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Minimally invasive management of thoracic trauma: current evidence and guidelines
  1. Meghan R Lewis1,2,
  2. Patrick Georgoff3
  1. 1Surgery, University of Southern California, Los Angeles, California, USA
  2. 2LAC+USC Medical Center, Los Angeles, California, USA
  3. 3Duke University Hospital, Durham, North Carolina, USA
  1. Correspondence to Dr Meghan R Lewis; meghan.lewis{at}med.usc.edu

Abstract

Minimally invasive procedures are being increasingly proposed for trauma. Injuries to the chest wall and/or lung have historically been managed by drainage with a large bore thoracostomy tube, while cardiac injuries have mandated sternotomy. These treatments are associated with significant patient discomfort. Percutaneous placement of small ‘pigtail’ catheters was initially designed for drainage of simple pericardial fluid. Their use subsequently expanded to drainage of the pleural cavity. The role of pigtail catheters for primary treatment of traumatic pneumothorax and hemopneumothorax has increased, while their use for pericardial fluid after trauma remains controversial. Pericardial windows have alternatively been purposed as a minimally invasive treatment option for possible hemopericardium. The aim of this article is to review the current evidence and guidelines for minimally invasive management of chest trauma.

  • hemopneumothorax
  • thoracic injuries
  • thoracic surgical procedures
  • cardiac surgical procedures
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Introduction

Minimally invasive procedures are being increasingly proposed for trauma. Injuries to the chest wall and/or lung have historically been managed by drainage with a large bore (36–40 Fr) thoracostomy tube, while cardiac injuries have mandated sternotomy. These treatments are associated with significant patient discomfort. Percutaneous placement of small (14 Fr or less) ‘pigtail’ catheters was initially designed for drainage of simple pericardial fluid.1 Their use subsequently expanded to drainage of the pleural cavity for simple effusions.1 2 The role of pigtail catheters for primary treatment of traumatic pneumothorax and hemopneumothorax has increased, while their use for pericardial fluid after trauma remains controversial. Pericardial windows have alternatively been purposed as a minimally invasive treatment option for possible hemopericardium. The aim of this article is to review the current evidence and guidelines for minimally invasive management of chest trauma.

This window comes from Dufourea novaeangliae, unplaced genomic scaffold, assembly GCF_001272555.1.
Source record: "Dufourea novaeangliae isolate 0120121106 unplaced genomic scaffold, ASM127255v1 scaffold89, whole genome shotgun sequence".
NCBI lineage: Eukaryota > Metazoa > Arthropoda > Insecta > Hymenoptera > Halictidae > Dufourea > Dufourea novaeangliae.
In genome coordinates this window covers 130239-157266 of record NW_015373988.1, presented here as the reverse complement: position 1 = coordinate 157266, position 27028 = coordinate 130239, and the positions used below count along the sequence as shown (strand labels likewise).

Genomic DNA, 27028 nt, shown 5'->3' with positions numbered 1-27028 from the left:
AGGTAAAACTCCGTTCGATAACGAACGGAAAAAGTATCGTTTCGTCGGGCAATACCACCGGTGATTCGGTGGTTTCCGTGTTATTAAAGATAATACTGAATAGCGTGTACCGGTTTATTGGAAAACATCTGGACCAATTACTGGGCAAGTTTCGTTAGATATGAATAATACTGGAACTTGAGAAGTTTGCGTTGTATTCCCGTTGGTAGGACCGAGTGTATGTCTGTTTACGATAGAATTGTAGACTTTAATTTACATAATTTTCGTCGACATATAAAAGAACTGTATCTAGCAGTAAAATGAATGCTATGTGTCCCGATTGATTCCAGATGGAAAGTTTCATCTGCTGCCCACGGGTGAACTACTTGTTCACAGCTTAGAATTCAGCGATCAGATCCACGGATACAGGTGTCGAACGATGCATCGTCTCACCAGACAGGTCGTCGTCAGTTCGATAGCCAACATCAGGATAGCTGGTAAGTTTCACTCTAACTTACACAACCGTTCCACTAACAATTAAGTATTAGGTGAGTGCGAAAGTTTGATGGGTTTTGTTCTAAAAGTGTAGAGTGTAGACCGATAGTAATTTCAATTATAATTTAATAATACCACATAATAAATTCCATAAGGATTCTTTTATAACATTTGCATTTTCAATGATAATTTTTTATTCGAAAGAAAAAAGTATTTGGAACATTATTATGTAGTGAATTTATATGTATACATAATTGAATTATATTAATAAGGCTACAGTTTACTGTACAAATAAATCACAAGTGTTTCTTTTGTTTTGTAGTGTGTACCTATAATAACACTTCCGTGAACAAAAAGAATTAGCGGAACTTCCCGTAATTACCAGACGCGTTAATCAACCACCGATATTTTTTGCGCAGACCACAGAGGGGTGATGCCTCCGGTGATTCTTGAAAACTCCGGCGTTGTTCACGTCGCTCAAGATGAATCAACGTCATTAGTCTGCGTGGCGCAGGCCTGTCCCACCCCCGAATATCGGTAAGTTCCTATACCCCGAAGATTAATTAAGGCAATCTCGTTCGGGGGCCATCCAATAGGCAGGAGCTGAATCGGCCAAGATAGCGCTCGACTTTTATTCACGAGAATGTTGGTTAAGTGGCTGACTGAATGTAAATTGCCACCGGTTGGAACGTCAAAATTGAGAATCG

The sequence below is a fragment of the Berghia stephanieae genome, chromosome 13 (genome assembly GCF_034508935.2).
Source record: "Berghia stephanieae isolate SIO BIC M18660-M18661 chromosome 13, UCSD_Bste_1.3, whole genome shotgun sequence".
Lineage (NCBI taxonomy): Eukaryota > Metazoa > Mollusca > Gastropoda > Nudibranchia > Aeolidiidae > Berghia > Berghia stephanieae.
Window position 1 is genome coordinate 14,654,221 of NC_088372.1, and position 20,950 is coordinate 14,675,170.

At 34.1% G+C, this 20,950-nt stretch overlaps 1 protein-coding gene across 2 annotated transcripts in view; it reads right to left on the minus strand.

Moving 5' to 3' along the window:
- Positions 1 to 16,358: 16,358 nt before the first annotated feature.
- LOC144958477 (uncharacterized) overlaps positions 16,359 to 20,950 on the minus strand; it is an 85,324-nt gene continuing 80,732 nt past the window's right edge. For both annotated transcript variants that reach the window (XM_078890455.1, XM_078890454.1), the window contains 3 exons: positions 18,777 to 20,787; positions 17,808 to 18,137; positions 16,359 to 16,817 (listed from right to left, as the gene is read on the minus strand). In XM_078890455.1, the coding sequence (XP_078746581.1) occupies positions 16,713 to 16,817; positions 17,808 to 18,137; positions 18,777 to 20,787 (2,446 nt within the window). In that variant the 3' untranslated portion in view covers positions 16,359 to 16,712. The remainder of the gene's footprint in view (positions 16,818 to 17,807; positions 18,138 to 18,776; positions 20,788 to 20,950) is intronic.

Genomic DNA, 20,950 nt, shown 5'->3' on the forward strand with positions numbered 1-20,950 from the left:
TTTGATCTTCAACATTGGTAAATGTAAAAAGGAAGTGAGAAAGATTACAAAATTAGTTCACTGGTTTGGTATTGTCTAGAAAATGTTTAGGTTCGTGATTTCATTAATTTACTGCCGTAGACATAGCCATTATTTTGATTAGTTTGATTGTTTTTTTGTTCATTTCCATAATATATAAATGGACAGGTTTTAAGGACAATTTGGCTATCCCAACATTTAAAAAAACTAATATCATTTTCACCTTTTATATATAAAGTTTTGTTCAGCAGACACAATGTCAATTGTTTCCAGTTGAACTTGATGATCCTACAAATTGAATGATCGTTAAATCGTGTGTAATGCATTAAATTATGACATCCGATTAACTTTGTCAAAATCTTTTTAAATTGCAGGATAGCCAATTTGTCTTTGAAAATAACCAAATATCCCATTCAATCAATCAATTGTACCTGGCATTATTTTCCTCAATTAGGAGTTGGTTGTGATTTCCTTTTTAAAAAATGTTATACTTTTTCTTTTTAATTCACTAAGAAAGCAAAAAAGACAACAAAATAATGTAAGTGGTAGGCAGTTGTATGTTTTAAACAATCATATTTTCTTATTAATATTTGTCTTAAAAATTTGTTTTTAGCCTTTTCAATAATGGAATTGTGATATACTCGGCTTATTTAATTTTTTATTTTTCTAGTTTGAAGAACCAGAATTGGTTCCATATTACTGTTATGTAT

Minimally invasive management of the pleural space

Traumatic injuries to the chest wall and lung often result in pneumothorax or hemopneumothorax. Most of these injuries will heal if managed non-operatively with drains. Traditional teaching has advocated for placement of a large (36–40 Fr) tube to ensure optimal chest drainage. However, in 2012, Inaba et al challenged this dogma, demonstrating that smaller chest tubes (28–32 Fr) were equally effective.3 Since that time, smaller chest tubes have been increasingly used after trauma. Traditional tube thoracostomies are placed by surgical cutdown with finger thoracostomy, to allow for rapid release of a tension pneumothorax and to ensure correct placement in the chest cavity. Use of pigtail catheters for drainage of the pleural cavity, without cutdown, was first described in the 1980s.2 This alternative procedure for chest drainage was initially used for simple effusions in stable patients. Rivera et al first described use of pigtails for primary management of chest trauma, however, placement was with image guidance in the Interventional Radiology Suite.4 Several studies have reported a learning curve before surgeons have demonstrated proficiency with the procedure at bedside, with many converting to traditional chest tube during their first few attempts.5 Also, many surgeons have been hesitant to use these drains for traumatic hemothorax, due to concern that blood may not adequately drain through such a small diameter tube. Despite these concerns, pigtail catheters have become increasingly popular over the past two decades, due to their less invasive nature, as well as the ability to use image guidance for precise placement.